Slides from this chapter
First MisstepsHaving gotten everything more-or-less stowed away, and having had a couple of days to take the edge off of a truely phenomenal case of jet lag, we decided to go for a motor down the Coomera river with the possibility of a sail if the weather outside the Gold Coast Seaway was clement.
Before leaving the slip, I dropped both daggerboards so that it would be easier to steer against the crosswind in the marina. I also decided to check the motors while still tied to the dock. Starboard side seemed fine, but the port side wouldn't budge the boat. Hmm... Visions of a $3000 propeller eaten away by electrolysis shot through my head. But wait, the tide was quite low and the board wasn't all the way down. Could it be touching bottom? I cranked it up a few inches and retested the motor. Success.
Hmm... no warning lights. Engines look OK. Perhaps a bit of gunk in the engines from months of idleness or some fouling on the props. We slowed up and the black smoke went away and I cracked open the diesel book to read up on black smoke.
We motored as far as the Gold Coast Seaway (the start of the Pacific Ocean) but it was too rough for a sail so we turned around and headed back up river. At one point the port-side engine died and refused to restart for several minutes, but we were able to get it restarted after checking the fuel and air filters.
We motored back up the river with both engines at 2000 rpm. Because of the recent problems with the port-side engine and the history of that engine stalling out at inopportune times, I decided to do a few test manuvers out in the river before weaving our way back into our berth. Sure enough, as soon as I shifted the port-side engine back to neutral, it stalled. Since we were right in front of the marina, anchoring seemed to be the best choice.
Of course, because we were going for a day sail, we'd left the dingy back at the slip. A passing powerboat was flagged down and proved happy to ferry Karin and Tristan back to the marina 50 yards away. Where, they were unable to start the dingy outboard, and, the dingy oars were, where else, stowed aboard Endless Summer. After half an hour of fiddling and some help from someone at the marina, the outboard roared to life and they motored back to Endless Summer where we spend the night. Fortunately, we'd topped up the water tanks and gone shopping so it was a comfortable night.
In the morning, I tried to figure out what had gone wrong. The port-side engine still wouldn't start and the starboard side started but wouldn't charge the batteries. I phoned up Steve (the boatbuilder) and he came out and we changed fuel filters (no sign of problems) and bled the fuel system (removed air from it). Still no luck.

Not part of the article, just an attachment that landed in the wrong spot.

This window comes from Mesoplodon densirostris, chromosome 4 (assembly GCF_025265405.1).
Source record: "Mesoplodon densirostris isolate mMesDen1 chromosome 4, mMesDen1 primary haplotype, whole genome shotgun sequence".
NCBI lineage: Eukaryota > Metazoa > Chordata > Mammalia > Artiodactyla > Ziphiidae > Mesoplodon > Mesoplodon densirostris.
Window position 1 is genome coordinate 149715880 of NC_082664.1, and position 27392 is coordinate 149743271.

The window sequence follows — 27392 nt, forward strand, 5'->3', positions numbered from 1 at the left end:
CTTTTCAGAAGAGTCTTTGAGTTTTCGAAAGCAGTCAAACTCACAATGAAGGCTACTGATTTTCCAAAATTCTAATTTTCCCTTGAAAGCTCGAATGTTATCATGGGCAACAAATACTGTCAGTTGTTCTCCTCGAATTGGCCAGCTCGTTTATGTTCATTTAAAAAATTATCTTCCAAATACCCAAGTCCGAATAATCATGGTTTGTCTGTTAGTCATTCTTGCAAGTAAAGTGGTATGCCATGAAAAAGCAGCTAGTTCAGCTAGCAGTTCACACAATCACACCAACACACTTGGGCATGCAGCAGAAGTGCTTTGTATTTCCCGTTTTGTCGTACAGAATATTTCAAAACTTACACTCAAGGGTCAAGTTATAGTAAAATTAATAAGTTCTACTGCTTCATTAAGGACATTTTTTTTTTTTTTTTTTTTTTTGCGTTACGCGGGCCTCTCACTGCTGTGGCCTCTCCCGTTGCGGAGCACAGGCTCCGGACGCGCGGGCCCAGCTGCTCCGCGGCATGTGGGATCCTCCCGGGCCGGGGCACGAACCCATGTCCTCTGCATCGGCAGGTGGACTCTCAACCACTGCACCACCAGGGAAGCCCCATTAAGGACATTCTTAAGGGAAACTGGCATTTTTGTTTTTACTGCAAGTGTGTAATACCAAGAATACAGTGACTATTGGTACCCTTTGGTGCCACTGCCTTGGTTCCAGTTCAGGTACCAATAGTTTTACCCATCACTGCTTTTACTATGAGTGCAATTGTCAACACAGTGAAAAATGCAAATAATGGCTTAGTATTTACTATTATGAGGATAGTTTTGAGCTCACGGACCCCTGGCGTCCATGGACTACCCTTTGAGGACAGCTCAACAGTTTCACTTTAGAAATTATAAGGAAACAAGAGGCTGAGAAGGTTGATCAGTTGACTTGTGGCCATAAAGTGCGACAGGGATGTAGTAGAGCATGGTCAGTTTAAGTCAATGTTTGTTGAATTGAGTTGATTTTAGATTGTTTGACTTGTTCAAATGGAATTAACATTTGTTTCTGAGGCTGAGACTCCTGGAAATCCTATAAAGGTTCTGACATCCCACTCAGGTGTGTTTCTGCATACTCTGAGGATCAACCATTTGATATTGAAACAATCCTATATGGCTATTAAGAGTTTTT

As the wind was favorable, we decided to try motoring over to the fuel dock on one engine, but with only one engine, our slow speed manoeuver repetoir appeared to consist of only 270 degree right turns. Also the starboard engine cut out a couple of times. Back down with the anchor.
Fortunately, the marina was able to provide a tow to the fuel dock where we spent a few days awaiting the ministrations of various mechanics, boat builders and electricians.
Ultimately we found out that there were three problems:
Fortunately, all this happened while we were about 50 yards from home, and it is all easy to repair. After talking to several electricians, I discovered that the only one advocating above-ground alternators happens to be selling very expensive above-ground alternators. Everyone else suggested that above-ground was far more trouble than it (might) be worth and that, to be truely "above ground" you would have to do far more than just modify the alternators.
TrevorIt would have been a rainy miserable weekend on the fuel dock but Trevor, our, electrician invited us up to his house in Burringbar, NSW.
Trevor grows bananas, oranges, tangelos, lemons, and mangos right around his house. It is not unusual for pythons to slither past (one of the neighbors found a 4 meter snake in the back yard) and Kookaburras wake everyone up at 5:30am.
Just what we need after a couple of weeks fixing up the boat.
Our plan was to do the whole thing in one day, but the boat ahead of us needed more time and the paint guys recommended letting the paint dry overnight anyway so we spend the night on the hard. Very strange sleeping on a boat that doesn't move.
Bright and early next morning the crane came to pick us up. You get a brief grace period to paint the places where the stands were and then the crane dumps you back in the water. Everything worked, even getting into the slip in the crosswind.
We've gotten nearly all the antifouling paint off of the kids but one of my toenails still has a nice blue spot. I'll make future reports on how effective it is in discouraging marine growth.
School is in SessionThe kids were mortified to discover that our trip was not in fact a comprehensive tour of skate and amusement parks in tropical paradises. Didn't realize that a marine could be such a fruitful whine growning region.
PlansWith the exception of the heater which should be in on thursday (just in time for really nice weather) the boat is done, gassed up and ready to go.
Our plan is to run about 300 nm up the coast to Hervey Bay all in one go. It is easy to get into Hervey Bay and there are anchorages for most weather conditions. We'll wait for the next low pressure system to spin off the coast and then we can head north with reasonable confidence in a few days of SE winds. Farther north, where the barrier reef is closer to land, the navigation is much trickier and people usually avoid sailing at night because there's no way to see the reef.
We'll try and pick up Geoff Mercer somewhere along the way for the run up to Great Keppel.
By 1 September we'll have started the journey north!